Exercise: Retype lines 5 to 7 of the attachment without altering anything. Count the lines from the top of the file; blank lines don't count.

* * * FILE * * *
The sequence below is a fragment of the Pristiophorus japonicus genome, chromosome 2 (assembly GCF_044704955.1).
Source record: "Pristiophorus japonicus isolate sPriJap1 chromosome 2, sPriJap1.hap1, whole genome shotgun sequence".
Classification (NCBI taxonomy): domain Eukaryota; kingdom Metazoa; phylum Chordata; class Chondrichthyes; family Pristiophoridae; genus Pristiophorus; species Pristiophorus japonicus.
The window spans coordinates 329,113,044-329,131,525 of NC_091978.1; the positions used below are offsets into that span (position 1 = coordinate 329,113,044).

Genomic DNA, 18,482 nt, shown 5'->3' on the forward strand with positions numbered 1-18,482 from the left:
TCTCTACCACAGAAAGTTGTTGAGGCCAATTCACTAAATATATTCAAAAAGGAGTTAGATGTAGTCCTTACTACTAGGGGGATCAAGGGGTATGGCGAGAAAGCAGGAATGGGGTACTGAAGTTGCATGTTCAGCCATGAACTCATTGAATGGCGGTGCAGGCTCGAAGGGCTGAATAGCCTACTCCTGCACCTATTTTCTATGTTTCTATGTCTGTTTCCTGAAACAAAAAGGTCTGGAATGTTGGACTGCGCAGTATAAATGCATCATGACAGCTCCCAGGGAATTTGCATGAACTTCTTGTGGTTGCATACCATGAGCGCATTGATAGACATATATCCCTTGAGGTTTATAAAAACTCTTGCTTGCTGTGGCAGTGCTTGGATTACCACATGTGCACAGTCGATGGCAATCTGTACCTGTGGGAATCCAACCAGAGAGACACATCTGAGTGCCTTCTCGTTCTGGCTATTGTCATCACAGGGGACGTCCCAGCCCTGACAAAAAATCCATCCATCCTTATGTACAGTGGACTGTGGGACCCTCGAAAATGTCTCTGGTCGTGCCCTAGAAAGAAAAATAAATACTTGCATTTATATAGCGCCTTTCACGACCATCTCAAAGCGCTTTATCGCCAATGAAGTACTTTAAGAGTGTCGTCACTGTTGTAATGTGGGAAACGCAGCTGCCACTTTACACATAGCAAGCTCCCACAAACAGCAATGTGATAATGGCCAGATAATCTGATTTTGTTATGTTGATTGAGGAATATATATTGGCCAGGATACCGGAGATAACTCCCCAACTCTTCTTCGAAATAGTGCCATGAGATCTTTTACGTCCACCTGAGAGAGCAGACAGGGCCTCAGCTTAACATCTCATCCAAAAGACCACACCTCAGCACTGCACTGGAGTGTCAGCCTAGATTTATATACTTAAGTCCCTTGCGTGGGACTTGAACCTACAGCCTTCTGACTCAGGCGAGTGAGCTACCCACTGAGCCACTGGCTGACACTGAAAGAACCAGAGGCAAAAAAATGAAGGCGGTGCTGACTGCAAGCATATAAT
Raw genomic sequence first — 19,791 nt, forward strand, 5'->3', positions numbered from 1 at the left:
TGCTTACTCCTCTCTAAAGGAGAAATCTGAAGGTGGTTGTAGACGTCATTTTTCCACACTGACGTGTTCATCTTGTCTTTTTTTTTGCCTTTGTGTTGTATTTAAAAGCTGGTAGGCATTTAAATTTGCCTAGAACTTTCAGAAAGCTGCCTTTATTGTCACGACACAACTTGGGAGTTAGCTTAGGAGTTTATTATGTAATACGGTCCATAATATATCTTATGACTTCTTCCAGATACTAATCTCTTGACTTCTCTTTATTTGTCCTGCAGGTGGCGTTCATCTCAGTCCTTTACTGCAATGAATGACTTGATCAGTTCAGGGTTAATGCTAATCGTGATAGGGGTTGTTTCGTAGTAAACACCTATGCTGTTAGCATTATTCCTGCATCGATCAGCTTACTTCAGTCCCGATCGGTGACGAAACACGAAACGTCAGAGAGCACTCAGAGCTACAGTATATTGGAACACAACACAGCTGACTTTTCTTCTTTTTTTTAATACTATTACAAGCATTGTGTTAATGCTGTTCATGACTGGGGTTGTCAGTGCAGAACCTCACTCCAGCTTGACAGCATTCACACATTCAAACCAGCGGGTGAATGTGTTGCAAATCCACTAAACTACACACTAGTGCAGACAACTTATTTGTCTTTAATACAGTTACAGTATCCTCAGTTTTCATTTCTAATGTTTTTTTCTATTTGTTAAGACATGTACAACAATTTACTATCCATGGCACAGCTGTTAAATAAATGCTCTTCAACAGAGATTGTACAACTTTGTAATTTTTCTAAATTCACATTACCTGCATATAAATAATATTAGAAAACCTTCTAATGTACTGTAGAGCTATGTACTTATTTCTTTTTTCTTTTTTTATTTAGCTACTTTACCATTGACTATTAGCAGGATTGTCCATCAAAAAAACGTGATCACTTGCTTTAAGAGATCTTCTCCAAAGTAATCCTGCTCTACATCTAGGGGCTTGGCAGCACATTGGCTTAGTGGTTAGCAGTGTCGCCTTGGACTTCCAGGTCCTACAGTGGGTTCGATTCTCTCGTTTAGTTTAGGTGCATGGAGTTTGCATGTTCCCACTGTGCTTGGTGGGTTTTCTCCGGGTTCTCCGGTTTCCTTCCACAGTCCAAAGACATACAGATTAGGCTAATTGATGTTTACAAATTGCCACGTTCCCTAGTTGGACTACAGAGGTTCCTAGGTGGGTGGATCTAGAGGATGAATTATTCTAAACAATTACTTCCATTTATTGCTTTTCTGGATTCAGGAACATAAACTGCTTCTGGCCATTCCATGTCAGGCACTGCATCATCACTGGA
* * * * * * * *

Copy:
Genomic DNA, 18,482 nt, shown 5'->3' on the forward strand with positions numbered 1-18,482 from the left:
TCTCTACCACAGAAAGTTGTTGAGGCCAATTCACTAAATATATTCAAAAAGGAGTTAGATGTAGTCCTTACTACTAGGGGGATCAAGGGGTATGGCGAGAAAGCAGGAATGGGGTACTGAAGTTGCATGTTCAGCCATGAACTCATTGAATGGCGGTGCAGGCTCGAAGGGCTGAATAGCCTACTCCTGCACCTATTTTCTATGTTTCTATGTCTGTTTCCTGAAACAAAAAGGTCTGGAATGTTGGACTGCGCAGTATAAATGCATCATGACAGCTCCCAGGGAATTTGCATGAACTTCTTGTGGTTGCATACCATGAGCGCATTGATAGACATATATCCCTTGAGGTTTATAAAAACTCTTGCTTGCTGTGGCAGTGCTTGGATTACCACATGTGCACAGTCGATGGCAATCTGTACCTGTGGGAATCCAACCAGAGAGACACATCTGAGTGCCTTCTCGTTCTGGCTATTGTCATCACAGGGGACGTCCCAGCCCTGACAAAAAATCCATCCATCCTTATGTACAGTGGACTGTGGGACCCTCGAAAATGTCTCTGGTCGTGCCCTAGAAAGAAAAATAAATACTTGCATTTATATAGCGCCTTTCACGACCATCTCAAAGCGCTTTATCGCCAATGAAGTACTTTAAGAGTGTCGTCACTGTTGTAATGTGGGAAACGCAGCTGCCACTTTACACATAGCAAGCTCCCACAAACAGCAATGTGATAATGGCCAGATAATCTGATTTTGTTATGTTGATTGAGGAATATATATTGGCCAGGATACCGGAGATAACTCCCCAACTCTTCTTCGAAATAGTGCCATGAGATCTTTTACGTCCACCTGAGAGAGCAGACAGGGCCTCAGCTTAACATCTCATCCAAAAGACCACACCTCAGCACTGCACTGGAGTGTCAGCCTAGATTTATATACTTAAGTCCCTTGCGTGGGACTTGAACCTACAGCCTTCTGACTCAGGCGAGTGAGCTACCCACTGAGCCACTGGCTGACACTGAAAGAACCAGAGGCAAAAAAATGAAGGCGGTGCTGACTGCAAGCATATAAT
Raw genomic sequence first — 19,791 nt, forward strand, 5'->3', positions numbered from 1 at the left: